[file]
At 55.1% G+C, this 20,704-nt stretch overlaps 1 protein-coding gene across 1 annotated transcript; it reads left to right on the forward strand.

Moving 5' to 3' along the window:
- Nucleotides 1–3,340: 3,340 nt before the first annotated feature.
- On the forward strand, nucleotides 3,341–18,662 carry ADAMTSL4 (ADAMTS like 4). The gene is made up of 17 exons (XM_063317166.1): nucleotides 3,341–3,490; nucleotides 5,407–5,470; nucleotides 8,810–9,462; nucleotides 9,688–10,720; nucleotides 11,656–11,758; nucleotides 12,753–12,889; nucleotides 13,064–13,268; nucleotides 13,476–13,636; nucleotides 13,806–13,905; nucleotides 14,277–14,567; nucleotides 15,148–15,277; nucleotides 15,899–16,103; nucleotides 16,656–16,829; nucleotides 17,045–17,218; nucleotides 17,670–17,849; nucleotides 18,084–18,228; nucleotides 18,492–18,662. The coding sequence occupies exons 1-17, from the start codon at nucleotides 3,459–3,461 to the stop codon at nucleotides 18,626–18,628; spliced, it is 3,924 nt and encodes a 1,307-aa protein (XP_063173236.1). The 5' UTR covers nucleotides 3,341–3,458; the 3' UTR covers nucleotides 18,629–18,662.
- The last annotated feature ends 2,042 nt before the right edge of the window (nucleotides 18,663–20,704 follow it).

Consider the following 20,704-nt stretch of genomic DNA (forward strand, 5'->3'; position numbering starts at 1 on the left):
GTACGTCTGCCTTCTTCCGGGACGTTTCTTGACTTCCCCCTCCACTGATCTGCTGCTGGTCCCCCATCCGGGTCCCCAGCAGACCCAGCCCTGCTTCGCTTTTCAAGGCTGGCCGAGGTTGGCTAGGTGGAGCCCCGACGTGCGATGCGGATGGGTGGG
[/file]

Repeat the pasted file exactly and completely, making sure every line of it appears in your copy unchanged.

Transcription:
At 55.1% G+C, this 20,704-nt stretch overlaps 1 protein-coding gene across 1 annotated transcript; it reads left to right on the forward strand.

Moving 5' to 3' along the window:
- Nucleotides 1–3,340: 3,340 nt before the first annotated feature.
- On the forward strand, nucleotides 3,341–18,662 carry ADAMTSL4 (ADAMTS like 4). The gene is made up of 17 exons (XM_063317166.1): nucleotides 3,341–3,490; nucleotides 5,407–5,470; nucleotides 8,810–9,462; nucleotides 9,688–10,720; nucleotides 11,656–11,758; nucleotides 12,753–12,889; nucleotides 13,064–13,268; nucleotides 13,476–13,636; nucleotides 13,806–13,905; nucleotides 14,277–14,567; nucleotides 15,148–15,277; nucleotides 15,899–16,103; nucleotides 16,656–16,829; nucleotides 17,045–17,218; nucleotides 17,670–17,849; nucleotides 18,084–18,228; nucleotides 18,492–18,662. The coding sequence occupies exons 1-17, from the start codon at nucleotides 3,459–3,461 to the stop codon at nucleotides 18,626–18,628; spliced, it is 3,924 nt and encodes a 1,307-aa protein (XP_063173236.1). The 5' UTR covers nucleotides 3,341–3,458; the 3' UTR covers nucleotides 18,629–18,662.
- The last annotated feature ends 2,042 nt before the right edge of the window (nucleotides 18,663–20,704 follow it).

Consider the following 20,704-nt stretch of genomic DNA (forward strand, 5'->3'; position numbering starts at 1 on the left):
GTACGTCTGCCTTCTTCCGGGACGTTTCTTGACTTCCCCCTCCACTGATCTGCTGCTGGTCCCCCATCCGGGTCCCCAGCAGACCCAGCCCTGCTTCGCTTTTCAAGGCTGGCCGAGGTTGGCTAGGTGGAGCCCCGACGTGCGATGCGGATGGGTGGG